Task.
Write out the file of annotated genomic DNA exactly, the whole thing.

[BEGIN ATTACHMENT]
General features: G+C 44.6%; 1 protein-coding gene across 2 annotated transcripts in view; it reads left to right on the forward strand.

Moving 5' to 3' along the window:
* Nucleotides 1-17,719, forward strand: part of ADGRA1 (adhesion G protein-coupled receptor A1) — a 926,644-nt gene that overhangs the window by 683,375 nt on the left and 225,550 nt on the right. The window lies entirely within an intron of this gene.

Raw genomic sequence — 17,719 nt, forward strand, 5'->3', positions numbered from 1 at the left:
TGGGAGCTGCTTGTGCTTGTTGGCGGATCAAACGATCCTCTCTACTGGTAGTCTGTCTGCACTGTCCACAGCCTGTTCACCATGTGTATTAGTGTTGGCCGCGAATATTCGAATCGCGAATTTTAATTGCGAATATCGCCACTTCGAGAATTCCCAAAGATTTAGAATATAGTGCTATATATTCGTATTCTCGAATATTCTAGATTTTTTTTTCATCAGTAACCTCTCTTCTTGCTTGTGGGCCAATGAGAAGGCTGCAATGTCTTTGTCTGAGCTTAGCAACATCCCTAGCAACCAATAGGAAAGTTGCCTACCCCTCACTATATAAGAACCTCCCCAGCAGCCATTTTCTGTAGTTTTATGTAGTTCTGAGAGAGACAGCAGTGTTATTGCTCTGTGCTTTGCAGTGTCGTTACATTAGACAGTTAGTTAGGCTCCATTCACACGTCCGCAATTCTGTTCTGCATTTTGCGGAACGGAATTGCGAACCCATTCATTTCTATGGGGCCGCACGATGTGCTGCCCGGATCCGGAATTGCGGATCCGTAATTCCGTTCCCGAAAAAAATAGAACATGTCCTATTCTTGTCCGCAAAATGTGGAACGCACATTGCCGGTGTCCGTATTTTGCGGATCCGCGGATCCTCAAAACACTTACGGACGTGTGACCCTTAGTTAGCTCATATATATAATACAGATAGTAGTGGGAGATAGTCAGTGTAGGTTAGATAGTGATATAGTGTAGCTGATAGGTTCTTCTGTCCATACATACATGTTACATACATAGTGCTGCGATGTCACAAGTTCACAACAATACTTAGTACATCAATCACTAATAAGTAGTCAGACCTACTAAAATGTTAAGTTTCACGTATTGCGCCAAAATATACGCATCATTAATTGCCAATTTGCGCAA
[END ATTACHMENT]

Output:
General features: G+C 44.6%; 1 protein-coding gene across 2 annotated transcripts in view; it reads left to right on the forward strand.

Moving 5' to 3' along the window:
* Nucleotides 1-17,719, forward strand: part of ADGRA1 (adhesion G protein-coupled receptor A1) — a 926,644-nt gene that overhangs the window by 683,375 nt on the left and 225,550 nt on the right. The window lies entirely within an intron of this gene.

Raw genomic sequence — 17,719 nt, forward strand, 5'->3', positions numbered from 1 at the left:
TGGGAGCTGCTTGTGCTTGTTGGCGGATCAAACGATCCTCTCTACTGGTAGTCTGTCTGCACTGTCCACAGCCTGTTCACCATGTGTATTAGTGTTGGCCGCGAATATTCGAATCGCGAATTTTAATTGCGAATATCGCCACTTCGAGAATTCCCAAAGATTTAGAATATAGTGCTATATATTCGTATTCTCGAATATTCTAGATTTTTTTTTCATCAGTAACCTCTCTTCTTGCTTGTGGGCCAATGAGAAGGCTGCAATGTCTTTGTCTGAGCTTAGCAACATCCCTAGCAACCAATAGGAAAGTTGCCTACCCCTCACTATATAAGAACCTCCCCAGCAGCCATTTTCTGTAGTTTTATGTAGTTCTGAGAGAGACAGCAGTGTTATTGCTCTGTGCTTTGCAGTGTCGTTACATTAGACAGTTAGTTAGGCTCCATTCACACGTCCGCAATTCTGTTCTGCATTTTGCGGAACGGAATTGCGAACCCATTCATTTCTATGGGGCCGCACGATGTGCTGCCCGGATCCGGAATTGCGGATCCGTAATTCCGTTCCCGAAAAAAATAGAACATGTCCTATTCTTGTCCGCAAAATGTGGAACGCACATTGCCGGTGTCCGTATTTTGCGGATCCGCGGATCCTCAAAACACTTACGGACGTGTGACCCTTAGTTAGCTCATATATATAATACAGATAGTAGTGGGAGATAGTCAGTGTAGGTTAGATAGTGATATAGTGTAGCTGATAGGTTCTTCTGTCCATACATACATGTTACATACATAGTGCTGCGATGTCACAAGTTCACAACAATACTTAGTACATCAATCACTAATAAGTAGTCAGACCTACTAAAATGTTAAGTTTCACGTATTGCGCCAAAATATACGCATCATTAATTGCCAATTTGCGCAA